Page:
- A visceral visual experience
- Acknowledge of success
- Varying levels of intensity, achieve success and you move up a level
- Play whenever you want
Here’s how you can gamify your development in-house.
Design your progression. One client of mine had four levels of progress in their Sales Academy – Bronze, Silver, Gold and Platinum – and outwardly encouraged salespeople to climb these.
Determine how to progress. This is the part you’ll have to think about. How does a salesperson go from Bronze to Silver? You could figure out promotion based on:
- Competencies attained, for example, an understanding of a primary sales process, how to build rapport
- Behaviours mastered such as completing the CRM on time
- Knowledge gained such as a necessary qualification
- KPIs attuned to according to company standards, excellent customer feedback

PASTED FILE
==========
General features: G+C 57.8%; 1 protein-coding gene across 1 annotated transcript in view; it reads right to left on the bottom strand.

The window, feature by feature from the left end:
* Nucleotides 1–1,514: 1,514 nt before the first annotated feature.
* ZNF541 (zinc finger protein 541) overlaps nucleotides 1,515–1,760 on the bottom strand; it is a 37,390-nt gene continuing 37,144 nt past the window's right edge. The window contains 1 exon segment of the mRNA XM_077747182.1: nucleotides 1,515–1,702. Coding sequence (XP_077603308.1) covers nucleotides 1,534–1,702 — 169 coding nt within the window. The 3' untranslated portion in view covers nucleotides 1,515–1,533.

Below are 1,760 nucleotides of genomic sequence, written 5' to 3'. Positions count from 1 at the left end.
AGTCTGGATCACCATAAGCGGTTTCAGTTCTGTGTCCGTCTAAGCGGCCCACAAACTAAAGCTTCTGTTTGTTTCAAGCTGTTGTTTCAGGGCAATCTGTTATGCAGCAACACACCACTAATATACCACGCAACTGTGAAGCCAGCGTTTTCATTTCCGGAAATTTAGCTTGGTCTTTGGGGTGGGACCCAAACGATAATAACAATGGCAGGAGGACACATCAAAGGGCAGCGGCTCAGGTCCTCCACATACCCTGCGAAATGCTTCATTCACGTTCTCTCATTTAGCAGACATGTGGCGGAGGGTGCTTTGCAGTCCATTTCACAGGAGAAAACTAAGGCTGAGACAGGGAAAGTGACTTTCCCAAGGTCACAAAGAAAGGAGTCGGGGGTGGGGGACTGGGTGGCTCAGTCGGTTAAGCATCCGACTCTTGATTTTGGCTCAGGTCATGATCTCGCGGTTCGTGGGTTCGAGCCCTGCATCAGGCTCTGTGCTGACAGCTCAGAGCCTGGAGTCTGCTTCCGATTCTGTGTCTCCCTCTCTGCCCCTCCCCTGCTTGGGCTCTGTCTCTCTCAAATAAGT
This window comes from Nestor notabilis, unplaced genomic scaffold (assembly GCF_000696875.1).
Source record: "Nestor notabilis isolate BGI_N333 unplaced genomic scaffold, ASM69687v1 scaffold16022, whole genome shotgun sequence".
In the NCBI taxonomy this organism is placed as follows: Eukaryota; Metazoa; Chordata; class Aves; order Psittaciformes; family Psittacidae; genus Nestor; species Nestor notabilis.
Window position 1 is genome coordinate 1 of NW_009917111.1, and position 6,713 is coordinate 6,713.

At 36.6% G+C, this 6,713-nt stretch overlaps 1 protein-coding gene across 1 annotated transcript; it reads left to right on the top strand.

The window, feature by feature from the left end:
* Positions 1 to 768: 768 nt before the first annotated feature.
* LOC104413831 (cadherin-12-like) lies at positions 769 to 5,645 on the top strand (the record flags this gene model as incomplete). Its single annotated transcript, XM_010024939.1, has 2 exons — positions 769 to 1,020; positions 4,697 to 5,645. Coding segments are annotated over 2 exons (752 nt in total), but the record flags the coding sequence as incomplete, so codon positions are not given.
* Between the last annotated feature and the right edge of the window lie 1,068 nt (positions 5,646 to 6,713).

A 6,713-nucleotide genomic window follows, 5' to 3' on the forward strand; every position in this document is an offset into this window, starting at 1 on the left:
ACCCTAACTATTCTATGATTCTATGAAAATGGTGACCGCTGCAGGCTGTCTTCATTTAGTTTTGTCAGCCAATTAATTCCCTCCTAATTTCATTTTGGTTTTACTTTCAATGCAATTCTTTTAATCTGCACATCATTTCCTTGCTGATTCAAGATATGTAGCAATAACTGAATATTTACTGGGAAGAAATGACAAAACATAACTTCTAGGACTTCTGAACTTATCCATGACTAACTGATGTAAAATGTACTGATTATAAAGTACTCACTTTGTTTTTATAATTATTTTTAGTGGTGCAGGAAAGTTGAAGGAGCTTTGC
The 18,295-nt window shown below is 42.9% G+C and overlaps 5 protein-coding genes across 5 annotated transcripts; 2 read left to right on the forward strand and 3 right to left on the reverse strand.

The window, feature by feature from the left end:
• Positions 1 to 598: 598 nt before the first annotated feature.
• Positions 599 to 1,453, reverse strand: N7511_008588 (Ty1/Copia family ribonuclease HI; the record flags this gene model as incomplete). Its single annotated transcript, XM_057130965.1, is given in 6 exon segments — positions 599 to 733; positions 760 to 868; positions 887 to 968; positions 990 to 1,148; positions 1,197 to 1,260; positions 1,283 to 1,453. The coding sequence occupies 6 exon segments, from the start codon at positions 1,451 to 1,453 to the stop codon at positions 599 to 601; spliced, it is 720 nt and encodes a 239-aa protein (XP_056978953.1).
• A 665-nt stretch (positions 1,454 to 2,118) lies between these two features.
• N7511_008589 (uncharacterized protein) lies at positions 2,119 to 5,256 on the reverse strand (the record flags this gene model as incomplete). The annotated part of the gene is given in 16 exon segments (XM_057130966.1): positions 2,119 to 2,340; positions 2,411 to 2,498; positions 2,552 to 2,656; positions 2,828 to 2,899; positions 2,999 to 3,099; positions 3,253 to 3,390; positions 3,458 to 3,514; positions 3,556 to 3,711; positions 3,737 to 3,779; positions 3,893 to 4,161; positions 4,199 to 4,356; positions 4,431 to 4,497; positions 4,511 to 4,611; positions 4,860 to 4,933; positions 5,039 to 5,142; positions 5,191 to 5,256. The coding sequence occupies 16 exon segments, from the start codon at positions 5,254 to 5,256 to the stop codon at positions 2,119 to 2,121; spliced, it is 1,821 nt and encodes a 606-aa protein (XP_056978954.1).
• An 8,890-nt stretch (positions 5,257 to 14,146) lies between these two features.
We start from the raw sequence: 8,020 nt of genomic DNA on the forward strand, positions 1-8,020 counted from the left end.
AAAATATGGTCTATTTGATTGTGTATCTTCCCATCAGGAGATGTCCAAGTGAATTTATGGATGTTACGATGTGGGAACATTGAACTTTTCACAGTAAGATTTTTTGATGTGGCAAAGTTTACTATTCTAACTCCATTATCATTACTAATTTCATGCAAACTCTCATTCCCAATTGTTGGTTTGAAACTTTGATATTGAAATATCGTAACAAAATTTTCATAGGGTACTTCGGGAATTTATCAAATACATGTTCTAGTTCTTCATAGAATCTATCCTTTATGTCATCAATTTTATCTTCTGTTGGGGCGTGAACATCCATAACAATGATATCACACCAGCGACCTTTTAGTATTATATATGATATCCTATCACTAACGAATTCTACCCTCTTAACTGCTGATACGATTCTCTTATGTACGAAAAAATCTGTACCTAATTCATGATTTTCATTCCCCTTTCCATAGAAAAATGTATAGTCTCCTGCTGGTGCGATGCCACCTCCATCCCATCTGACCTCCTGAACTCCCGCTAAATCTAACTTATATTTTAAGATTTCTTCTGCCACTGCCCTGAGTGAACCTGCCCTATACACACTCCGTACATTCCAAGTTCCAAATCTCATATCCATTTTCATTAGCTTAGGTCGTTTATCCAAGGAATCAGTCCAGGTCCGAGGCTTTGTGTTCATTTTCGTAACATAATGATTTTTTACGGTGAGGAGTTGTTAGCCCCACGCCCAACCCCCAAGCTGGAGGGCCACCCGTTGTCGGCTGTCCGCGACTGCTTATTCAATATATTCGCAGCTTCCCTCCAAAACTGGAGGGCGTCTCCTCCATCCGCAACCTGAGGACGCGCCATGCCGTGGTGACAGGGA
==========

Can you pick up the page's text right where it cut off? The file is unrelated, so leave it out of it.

You’ll need to assess them somehow, and that might be a presentation of their gains at a conference or meeting. Line managers deal with this not trainers and reward them accordingly with a badge of distinction and promotion to Silver. You may also cross their palm with some silver, so to speak, in the form of a pay rise or monetary bonus, I would.
With each level set out, the next step is to curate their learning opportunities.
Curate the content
This is a significant role for learning professionals. Curate, maybe create as much as you need for the learner to attain the learning they need. They’ll be motivated to pick what they want from your library. You can curate:
- Videos and podcasts from experts
- eLearning modules but not 1990’s click to read antiques
- Online PDF books